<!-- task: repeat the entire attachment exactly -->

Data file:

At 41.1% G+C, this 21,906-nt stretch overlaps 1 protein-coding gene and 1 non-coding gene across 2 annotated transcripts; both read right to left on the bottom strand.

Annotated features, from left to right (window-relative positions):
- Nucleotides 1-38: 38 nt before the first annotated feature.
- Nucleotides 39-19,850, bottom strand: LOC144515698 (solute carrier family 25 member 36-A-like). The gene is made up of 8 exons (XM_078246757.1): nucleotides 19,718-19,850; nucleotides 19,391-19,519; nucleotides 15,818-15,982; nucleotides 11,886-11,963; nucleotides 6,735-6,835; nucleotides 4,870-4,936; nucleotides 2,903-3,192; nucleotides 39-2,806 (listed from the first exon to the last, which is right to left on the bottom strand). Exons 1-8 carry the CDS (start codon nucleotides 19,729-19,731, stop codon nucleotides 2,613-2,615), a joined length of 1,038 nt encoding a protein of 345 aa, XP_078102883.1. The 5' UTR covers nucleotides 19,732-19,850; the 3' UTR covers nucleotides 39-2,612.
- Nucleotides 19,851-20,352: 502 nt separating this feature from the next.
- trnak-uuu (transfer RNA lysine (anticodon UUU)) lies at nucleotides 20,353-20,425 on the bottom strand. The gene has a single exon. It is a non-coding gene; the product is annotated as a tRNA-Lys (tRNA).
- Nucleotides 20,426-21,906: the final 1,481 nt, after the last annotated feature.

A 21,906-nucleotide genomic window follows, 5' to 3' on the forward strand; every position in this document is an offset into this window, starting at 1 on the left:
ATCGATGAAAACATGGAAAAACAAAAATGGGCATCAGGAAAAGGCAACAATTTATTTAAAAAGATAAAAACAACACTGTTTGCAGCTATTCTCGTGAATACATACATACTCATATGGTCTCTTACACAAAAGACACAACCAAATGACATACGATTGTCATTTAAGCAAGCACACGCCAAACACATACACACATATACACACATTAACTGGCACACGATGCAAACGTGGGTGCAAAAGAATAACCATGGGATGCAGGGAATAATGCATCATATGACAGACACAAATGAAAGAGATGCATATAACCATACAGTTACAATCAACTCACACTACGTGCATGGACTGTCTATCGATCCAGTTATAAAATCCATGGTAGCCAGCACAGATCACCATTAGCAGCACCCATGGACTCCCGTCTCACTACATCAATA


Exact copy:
At 41.1% G+C, this 21,906-nt stretch overlaps 1 protein-coding gene and 1 non-coding gene across 2 annotated transcripts; both read right to left on the bottom strand.

Annotated features, from left to right (window-relative positions):
- Nucleotides 1-38: 38 nt before the first annotated feature.
- Nucleotides 39-19,850, bottom strand: LOC144515698 (solute carrier family 25 member 36-A-like). The gene is made up of 8 exons (XM_078246757.1): nucleotides 19,718-19,850; nucleotides 19,391-19,519; nucleotides 15,818-15,982; nucleotides 11,886-11,963; nucleotides 6,735-6,835; nucleotides 4,870-4,936; nucleotides 2,903-3,192; nucleotides 39-2,806 (listed from the first exon to the last, which is right to left on the bottom strand). Exons 1-8 carry the CDS (start codon nucleotides 19,729-19,731, stop codon nucleotides 2,613-2,615), a joined length of 1,038 nt encoding a protein of 345 aa, XP_078102883.1. The 5' UTR covers nucleotides 19,732-19,850; the 3' UTR covers nucleotides 39-2,612.
- Nucleotides 19,851-20,352: 502 nt separating this feature from the next.
- trnak-uuu (transfer RNA lysine (anticodon UUU)) lies at nucleotides 20,353-20,425 on the bottom strand. The gene has a single exon. It is a non-coding gene; the product is annotated as a tRNA-Lys (tRNA).
- Nucleotides 20,426-21,906: the final 1,481 nt, after the last annotated feature.

A 21,906-nucleotide genomic window follows, 5' to 3' on the forward strand; every position in this document is an offset into this window, starting at 1 on the left:
ATCGATGAAAACATGGAAAAACAAAAATGGGCATCAGGAAAAGGCAACAATTTATTTAAAAAGATAAAAACAACACTGTTTGCAGCTATTCTCGTGAATACATACATACTCATATGGTCTCTTACACAAAAGACACAACCAAATGACATACGATTGTCATTTAAGCAAGCACACGCCAAACACATACACACATATACACACATTAACTGGCACACGATGCAAACGTGGGTGCAAAAGAATAACCATGGGATGCAGGGAATAATGCATCATATGACAGACACAAATGAAAGAGATGCATATAACCATACAGTTACAATCAACTCACACTACGTGCATGGACTGTCTATCGATCCAGTTATAAAATCCATGGTAGCCAGCACAGATCACCATTAGCAGCACCCATGGACTCCCGTCTCACTACATCAATA